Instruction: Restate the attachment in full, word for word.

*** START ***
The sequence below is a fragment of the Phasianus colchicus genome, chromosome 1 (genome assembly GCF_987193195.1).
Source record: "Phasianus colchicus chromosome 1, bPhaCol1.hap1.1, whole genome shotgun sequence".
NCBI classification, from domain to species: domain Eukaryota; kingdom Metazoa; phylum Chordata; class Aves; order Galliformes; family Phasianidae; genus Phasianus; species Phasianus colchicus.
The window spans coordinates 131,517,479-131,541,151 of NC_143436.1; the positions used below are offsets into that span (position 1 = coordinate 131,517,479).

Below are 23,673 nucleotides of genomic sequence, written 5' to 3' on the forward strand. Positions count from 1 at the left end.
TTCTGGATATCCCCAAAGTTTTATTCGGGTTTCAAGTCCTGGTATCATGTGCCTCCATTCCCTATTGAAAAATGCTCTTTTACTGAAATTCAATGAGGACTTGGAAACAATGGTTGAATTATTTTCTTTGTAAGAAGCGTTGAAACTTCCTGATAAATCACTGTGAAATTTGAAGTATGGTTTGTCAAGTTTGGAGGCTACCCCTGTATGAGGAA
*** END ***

The sequence below is a fragment of the Phasianus colchicus genome, chromosome 1 (genome assembly GCF_987193195.1).
Source record: "Phasianus colchicus chromosome 1, bPhaCol1.hap1.1, whole genome shotgun sequence".
NCBI classification, from domain to species: domain Eukaryota; kingdom Metazoa; phylum Chordata; class Aves; order Galliformes; family Phasianidae; genus Phasianus; species Phasianus colchicus.
The window spans coordinates 131,517,479-131,541,151 of NC_143436.1; the positions used below are offsets into that span (position 1 = coordinate 131,517,479).

Below are 23,673 nucleotides of genomic sequence, written 5' to 3' on the forward strand. Positions count from 1 at the left end.
TTCTGGATATCCCCAAAGTTTTATTCGGGTTTCAAGTCCTGGTATCATGTGCCTCCATTCCCTATTGAAAAATGCTCTTTTACTGAAATTCAATGAGGACTTGGAAACAATGGTTGAATTATTTTCTTTGTAAGAAGCGTTGAAACTTCCTGATAAATCACTGTGAAATTTGAAGTATGGTTTGTCAAGTTTGGAGGCTACCCCTGTATGAGGAA